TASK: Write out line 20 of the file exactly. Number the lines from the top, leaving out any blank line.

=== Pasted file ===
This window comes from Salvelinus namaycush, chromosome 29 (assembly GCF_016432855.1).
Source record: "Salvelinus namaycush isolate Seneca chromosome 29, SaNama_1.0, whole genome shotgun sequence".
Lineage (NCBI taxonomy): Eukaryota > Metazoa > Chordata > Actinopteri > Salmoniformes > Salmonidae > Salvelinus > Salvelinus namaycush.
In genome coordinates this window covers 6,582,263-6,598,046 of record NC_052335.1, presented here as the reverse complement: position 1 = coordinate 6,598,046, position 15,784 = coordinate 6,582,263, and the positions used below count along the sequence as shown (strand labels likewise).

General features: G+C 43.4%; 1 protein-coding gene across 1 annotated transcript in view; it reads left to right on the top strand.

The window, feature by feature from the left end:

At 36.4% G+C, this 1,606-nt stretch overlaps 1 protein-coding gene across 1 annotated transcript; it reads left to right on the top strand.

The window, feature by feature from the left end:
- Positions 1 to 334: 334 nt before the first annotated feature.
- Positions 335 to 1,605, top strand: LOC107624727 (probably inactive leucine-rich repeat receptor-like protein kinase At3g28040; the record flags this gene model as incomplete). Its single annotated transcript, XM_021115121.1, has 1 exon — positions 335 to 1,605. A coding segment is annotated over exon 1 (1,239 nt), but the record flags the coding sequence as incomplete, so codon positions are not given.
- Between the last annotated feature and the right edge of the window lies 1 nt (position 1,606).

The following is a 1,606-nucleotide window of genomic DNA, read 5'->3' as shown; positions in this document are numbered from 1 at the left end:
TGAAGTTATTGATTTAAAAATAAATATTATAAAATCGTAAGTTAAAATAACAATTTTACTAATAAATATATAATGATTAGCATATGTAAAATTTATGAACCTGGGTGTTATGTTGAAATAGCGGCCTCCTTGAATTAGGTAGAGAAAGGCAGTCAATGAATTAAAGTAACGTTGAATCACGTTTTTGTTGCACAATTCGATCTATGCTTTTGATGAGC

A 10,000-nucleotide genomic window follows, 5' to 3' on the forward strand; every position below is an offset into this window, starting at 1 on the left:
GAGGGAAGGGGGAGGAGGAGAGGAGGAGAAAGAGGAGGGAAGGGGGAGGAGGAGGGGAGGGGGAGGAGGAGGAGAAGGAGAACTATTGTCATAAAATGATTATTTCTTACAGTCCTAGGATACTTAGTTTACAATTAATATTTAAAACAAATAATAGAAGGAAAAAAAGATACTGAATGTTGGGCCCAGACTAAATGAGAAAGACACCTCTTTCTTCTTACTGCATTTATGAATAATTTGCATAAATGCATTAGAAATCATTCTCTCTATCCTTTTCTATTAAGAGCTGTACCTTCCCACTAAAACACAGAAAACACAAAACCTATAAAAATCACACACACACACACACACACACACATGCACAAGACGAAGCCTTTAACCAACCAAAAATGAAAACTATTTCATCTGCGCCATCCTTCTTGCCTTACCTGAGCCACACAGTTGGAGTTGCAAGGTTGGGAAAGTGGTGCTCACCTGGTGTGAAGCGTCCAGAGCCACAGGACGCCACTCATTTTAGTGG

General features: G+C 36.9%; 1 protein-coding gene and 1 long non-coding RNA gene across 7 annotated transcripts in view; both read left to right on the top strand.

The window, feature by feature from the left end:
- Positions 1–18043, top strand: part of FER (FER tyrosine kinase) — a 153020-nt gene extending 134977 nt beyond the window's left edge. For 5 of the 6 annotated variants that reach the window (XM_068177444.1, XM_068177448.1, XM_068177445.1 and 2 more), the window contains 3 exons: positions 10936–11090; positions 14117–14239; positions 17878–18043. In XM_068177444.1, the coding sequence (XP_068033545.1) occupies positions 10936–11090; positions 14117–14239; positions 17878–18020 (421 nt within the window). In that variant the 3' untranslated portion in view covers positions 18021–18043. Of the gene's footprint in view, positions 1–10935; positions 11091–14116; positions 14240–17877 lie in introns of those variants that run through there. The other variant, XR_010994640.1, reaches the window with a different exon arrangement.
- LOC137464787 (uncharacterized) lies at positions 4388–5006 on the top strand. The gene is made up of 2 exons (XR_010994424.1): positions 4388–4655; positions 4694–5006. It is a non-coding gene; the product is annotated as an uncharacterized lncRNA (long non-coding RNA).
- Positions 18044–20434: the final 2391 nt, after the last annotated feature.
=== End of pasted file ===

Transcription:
- Positions 18044–20434: the final 2391 nt, after the last annotated feature.